Provost's Film Series
September 10, 2009
Introduction written by Joel Nolette, Steve Hunt, and Mark Sargent
Cynicism and Compassion
Gran Torino (2008) appears to be a somewhat stereotypical American story of a racist, elderly misanthrope who, when forced to deal with his prejudices, comes to appreciate those he used to scorn. However, with Clint Eastwood as director and lead actor, Gran Torino delivers much more: a messy but deeply human story about one man's journey toward redemption.
Eastwood plays Walt Kowalski, a Korean War veteran and retired Ford assembly-line worker who recently became a widower. Living in a Michigan suburb experiencing a large influx of Hmong immigrants and having two sons who act as though their father is a burden they have to bear, Walt does his best to live in isolation. Through the persistent efforts of the young parish priest, Father Janovich, and especially Walt’s stubbornly invasive Hmong neighbors, the old man begins to transform during the film from a jaded cynic to a compassionate friend.
The spiritual overtones are established from the outset. Indeed, the first frame is the façade of a church, with cross front and center. As Father Janovich eulogizes Walt’s deceased wife, he discusses the significance of life and death. His sermon, however, which claims that death is bittersweet because eternity offsets the pain humanity feels in this life, is a platitude which Walt cannot help but disdain. Having promised Walt’s deceased wife that he would look out for her husband and gain his long overdue confession, Father Janovich drops in on him from time to time, much to the old veteran’s dismay. Walt has no use for pat answers, especially pat answers delivered by an inexperienced priest fresh out of seminary.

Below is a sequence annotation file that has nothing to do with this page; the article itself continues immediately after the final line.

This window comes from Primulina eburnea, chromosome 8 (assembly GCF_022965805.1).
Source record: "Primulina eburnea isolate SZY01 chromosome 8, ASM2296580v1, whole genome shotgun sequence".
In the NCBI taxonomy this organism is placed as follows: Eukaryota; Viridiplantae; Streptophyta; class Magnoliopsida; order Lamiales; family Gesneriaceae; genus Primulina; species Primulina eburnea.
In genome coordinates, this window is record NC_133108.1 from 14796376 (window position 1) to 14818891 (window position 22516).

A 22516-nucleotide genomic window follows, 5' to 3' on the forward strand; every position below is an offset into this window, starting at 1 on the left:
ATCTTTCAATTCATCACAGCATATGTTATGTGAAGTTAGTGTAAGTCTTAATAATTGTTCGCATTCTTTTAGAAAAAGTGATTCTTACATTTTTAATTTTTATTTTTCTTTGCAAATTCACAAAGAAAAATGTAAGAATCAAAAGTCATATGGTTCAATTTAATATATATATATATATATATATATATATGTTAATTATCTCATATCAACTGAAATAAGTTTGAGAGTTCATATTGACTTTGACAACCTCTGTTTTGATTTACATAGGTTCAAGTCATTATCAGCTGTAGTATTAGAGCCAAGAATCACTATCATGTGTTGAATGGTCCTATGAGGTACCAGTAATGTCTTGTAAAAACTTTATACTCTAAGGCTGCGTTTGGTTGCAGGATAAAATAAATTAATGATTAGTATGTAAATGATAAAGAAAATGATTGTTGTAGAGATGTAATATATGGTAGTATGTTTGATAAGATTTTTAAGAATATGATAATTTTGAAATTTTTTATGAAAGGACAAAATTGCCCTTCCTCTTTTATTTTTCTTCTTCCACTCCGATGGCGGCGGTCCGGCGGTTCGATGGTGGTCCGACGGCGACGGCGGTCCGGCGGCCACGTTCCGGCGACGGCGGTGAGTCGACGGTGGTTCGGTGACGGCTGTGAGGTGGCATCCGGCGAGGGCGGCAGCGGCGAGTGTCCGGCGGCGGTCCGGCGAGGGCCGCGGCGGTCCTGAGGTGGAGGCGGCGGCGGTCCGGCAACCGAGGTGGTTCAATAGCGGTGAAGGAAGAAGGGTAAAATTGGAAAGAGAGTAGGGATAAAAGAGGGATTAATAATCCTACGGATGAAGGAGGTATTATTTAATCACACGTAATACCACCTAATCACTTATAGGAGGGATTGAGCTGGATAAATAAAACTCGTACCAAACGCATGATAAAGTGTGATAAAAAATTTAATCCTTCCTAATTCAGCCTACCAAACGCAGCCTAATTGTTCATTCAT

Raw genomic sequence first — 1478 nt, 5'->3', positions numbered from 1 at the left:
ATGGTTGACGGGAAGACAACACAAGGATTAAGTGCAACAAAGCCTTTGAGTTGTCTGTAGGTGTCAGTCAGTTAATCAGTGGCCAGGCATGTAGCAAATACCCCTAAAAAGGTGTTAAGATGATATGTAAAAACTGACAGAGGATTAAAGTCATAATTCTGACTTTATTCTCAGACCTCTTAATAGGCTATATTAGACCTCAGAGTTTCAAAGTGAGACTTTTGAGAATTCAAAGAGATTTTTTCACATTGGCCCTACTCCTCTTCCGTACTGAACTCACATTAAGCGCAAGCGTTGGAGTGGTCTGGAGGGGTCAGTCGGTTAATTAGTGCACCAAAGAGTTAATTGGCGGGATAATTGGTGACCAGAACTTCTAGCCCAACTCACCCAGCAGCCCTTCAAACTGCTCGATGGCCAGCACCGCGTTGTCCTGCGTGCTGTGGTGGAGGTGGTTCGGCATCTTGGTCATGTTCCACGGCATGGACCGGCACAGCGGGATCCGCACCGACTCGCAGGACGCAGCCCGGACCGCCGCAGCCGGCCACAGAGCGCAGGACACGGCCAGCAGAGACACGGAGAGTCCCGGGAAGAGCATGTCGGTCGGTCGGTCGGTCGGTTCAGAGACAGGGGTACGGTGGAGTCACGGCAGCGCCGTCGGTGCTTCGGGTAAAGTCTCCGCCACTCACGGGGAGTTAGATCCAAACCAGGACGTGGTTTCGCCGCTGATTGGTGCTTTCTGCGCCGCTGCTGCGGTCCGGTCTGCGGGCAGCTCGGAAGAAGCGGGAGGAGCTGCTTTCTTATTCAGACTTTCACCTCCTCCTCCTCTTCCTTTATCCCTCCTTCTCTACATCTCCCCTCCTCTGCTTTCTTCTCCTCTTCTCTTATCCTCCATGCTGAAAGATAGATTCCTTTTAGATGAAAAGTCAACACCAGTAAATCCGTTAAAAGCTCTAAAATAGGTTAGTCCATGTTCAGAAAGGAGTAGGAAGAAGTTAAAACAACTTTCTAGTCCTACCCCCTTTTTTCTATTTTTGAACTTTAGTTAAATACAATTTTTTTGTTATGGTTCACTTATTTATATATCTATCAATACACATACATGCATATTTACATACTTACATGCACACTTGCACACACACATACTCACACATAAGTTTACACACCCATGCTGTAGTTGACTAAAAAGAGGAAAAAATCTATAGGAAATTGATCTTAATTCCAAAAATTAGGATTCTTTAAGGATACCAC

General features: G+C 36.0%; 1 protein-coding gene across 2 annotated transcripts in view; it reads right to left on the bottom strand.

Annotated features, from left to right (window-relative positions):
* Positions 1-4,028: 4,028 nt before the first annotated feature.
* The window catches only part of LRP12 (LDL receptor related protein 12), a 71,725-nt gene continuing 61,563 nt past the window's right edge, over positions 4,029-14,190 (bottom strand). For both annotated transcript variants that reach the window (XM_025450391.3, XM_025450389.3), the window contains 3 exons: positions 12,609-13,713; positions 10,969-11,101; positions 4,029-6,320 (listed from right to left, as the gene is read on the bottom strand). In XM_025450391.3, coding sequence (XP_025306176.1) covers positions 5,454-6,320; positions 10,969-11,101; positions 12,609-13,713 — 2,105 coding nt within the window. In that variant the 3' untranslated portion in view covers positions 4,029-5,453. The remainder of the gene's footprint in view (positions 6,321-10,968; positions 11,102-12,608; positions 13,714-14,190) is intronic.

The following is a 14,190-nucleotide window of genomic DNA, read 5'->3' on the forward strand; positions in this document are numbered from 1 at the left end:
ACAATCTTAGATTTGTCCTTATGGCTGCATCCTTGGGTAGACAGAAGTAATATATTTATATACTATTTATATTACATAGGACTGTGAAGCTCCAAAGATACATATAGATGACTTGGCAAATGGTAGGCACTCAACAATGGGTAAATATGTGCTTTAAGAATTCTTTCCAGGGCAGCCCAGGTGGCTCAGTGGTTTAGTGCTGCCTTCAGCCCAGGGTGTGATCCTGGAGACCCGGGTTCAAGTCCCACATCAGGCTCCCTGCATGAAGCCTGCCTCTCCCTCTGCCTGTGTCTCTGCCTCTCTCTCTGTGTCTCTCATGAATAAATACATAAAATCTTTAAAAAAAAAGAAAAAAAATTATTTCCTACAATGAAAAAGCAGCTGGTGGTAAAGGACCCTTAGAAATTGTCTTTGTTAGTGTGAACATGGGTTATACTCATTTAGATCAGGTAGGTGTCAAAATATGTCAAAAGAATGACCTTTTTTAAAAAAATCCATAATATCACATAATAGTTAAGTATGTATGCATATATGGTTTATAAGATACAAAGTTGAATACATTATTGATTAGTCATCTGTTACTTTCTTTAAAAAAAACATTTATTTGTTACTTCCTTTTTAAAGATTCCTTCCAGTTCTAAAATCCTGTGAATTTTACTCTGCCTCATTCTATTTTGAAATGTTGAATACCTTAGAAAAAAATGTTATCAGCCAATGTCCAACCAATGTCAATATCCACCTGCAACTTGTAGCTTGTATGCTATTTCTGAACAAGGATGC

However, as Walt becomes entangled in the lives of his next-door neighbors, he is forced out of his narrow world. Having witnessed firsthand the brutality of death in war and having considered his own horrific part in it for most of his adult life, Walt slowly learns what life can be and challenges Thao, the Hmong teenager next door, to live his life to the fullest.
The film explores many timely themes. In a society with an increasingly elderly population, the cold way in which Walt’s sons treat him (conditioned as they have been by Walt’s own indifference towards them) lays bare the calloused sentiments of children who treat their parents as burdens rather than as people. Father Janovich’s seminary religion is called into question for its useless theologizing, while at the same time the underlying truths of his message are vindicated through his maturing outlook and Walt’s own actions.
Racism is clearly a prominent theme in the film as well: virtually no ethnic group escapes Walt’s never-ending ridicule (and viewers should take note of this fact before seeing the film). Still, while the seemingly strange rituals of the Hmong family are derided by Walt, they are, nevertheless, quietly affirmed for their underlying virtues by the filmmaker. Conceptions of manhood are front and center, too. While Walt seems to present manhood to Thao as consisting of rudeness and cynicism, he demonstrates that being a man entails at the very least loyalty towards those you love and a willingness to do whatever it takes to protect them.
The 1972 Gran Torino and Hmong Community